honestly, i just like a good story. i don’t need special effects and goofy costumes to makes me wanna see a film.
Whats happened to Burton is the same thing that happened to Scorsese! they both as of recent(perhaps the last 5-10 years) have been directing films that are SHELLS of their work….
Lets look at Burton’s work from starting in 2001:
Alice in Wonderland: Burton and the Blue/Green Screens of Hollywood, aside from the costume design there aint nothing to the movie…oh its 3D…
2007 Sweeney Todd: The Demon Barber of Fleet Street: I rather watch the Ray Winestone version! or the one with Angela Lansburry!
2006 Cinema16: American Short Films (video short): no comment I havent seen it…..
2005 Corpse Bride: The second most enjoyable film he has done…in the last few years…this was for all the fans of Nightmare before Christmas…I enjoyed it but most people havent even seen it due to the fact, its animation…
2005 Charlie and the Chocolate Factory: Not a a bad movie but not a great movie….its ok…It was nessary and It would of been better if he had made another movie..but the way the studios work, its remake, re telling, with a fan base…..same thing with Apes..except this is way better than Apes..I can watch this at least and one redeeming factor for me is the colors…story wise, dull.
2003 Big Fish: The last movie Time Burton made that I truly enjoyed with all my heart. Honestly the best thing he has done in a decade.
2001 Planet of the Apes: BIG STUDIO movie, hes done em before but this one is crap and devoid of anything Burton fans recognize to be his hand or style….
Its funny at one point Burton was gonna do After Hours and if you look at the art work, the sculptures in After Hours they remind me of the mother in Beatlejuices’ art. How Cool would it have been to see Burton direct Finding Neverland?
I would like to see Burton do more movies like Ed Wood
For the record my favorite Burton movies are
1996 Mars Attacks!
1994 Ed Wood
1992 Batman Returns
1990 Edward Scissorhands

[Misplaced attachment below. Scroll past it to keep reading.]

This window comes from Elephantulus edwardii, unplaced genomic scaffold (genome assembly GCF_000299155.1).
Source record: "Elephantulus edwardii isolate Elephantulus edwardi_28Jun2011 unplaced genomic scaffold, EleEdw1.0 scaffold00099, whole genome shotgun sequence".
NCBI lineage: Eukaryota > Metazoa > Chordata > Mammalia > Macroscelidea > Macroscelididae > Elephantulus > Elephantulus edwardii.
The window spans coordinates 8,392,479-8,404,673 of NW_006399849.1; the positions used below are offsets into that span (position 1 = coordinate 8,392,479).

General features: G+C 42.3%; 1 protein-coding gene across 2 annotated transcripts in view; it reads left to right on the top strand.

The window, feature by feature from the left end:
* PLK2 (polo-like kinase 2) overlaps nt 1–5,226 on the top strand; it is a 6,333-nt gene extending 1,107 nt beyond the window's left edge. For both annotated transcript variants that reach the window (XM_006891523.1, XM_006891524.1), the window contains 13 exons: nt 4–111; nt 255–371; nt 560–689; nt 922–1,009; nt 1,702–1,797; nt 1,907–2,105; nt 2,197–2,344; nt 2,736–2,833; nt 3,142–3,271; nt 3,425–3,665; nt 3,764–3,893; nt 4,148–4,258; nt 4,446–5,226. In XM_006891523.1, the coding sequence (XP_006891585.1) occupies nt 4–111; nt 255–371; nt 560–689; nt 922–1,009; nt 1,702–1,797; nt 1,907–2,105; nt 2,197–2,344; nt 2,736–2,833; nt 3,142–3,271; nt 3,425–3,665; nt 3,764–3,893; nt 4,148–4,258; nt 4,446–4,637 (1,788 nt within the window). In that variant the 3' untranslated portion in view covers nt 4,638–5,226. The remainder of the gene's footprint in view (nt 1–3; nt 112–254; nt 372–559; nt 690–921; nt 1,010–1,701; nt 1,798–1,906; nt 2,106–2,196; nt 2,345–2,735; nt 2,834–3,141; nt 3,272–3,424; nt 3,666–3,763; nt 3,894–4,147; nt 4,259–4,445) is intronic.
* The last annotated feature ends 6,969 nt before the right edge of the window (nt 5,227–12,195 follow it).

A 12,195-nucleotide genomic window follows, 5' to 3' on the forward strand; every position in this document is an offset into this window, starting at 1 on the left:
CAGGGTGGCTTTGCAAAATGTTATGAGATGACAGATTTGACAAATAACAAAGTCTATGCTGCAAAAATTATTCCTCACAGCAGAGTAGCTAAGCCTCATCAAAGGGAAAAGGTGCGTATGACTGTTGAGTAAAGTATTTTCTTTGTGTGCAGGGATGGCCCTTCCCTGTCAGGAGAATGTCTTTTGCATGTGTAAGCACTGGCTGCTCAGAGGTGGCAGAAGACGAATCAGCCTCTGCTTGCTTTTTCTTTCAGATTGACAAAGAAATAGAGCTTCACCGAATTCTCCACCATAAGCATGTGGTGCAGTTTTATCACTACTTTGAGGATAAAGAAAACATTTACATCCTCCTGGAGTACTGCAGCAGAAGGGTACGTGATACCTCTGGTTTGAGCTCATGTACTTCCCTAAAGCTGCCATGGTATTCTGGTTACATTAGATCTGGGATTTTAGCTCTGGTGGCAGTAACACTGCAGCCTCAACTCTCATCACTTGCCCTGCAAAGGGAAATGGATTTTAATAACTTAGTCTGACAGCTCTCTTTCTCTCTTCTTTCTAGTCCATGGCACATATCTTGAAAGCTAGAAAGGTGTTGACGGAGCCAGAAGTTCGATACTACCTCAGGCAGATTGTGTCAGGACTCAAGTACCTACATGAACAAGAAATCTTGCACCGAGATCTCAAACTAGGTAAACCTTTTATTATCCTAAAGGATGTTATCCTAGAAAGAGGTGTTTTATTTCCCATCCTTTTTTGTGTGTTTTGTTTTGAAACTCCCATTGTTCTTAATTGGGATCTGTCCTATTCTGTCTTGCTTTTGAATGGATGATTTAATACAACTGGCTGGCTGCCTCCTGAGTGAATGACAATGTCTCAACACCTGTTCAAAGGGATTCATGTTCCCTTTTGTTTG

1988 Beetle Juice
Pee Wees Big Adventure
The First few movies I EVER saw where Burton movies, his influence on me is unfathomable. Like wise for my generation his influence is HUGE. I much rather watch his Batman movies then those of Nolan’s. I can honestly say Beetlejuice was one of the first movies I ever owned on VHS same with Batman and Batman Returns. As for Pee Weee and Ed Scissorhands I saw those movies a lot when i was growing up. So I love Burton movies its just that now he is raking in the $$$$$$$$$$ making what I call “shells movies” like Scorsese.
“Ed Wood” has a lot of favourable elements going for it. It’s a comical film about a fellow generally considered the worst Hollywood filmmaker of all time—who could resist? Tim Burton was the perfect director for such a project, given Tim is a director who genuinely loves the art of making film to entertain (rather than always looking for the big dollars) and has a firm grasp on the weird. The project was obviously very dear to him and maybe he knew it wouldn’t be a huge commercial picture. So he did the film in black and white (and it really couldn’t have been any other way) and probably wasn’t worried about how commercially viable the whole thing was going to be. He seemed concerned with authenticity which is why he had lesser known names play a number of the supporting roles. Films tend to become less-than-brilliant when they yield overwhelmingly to commercial compromise.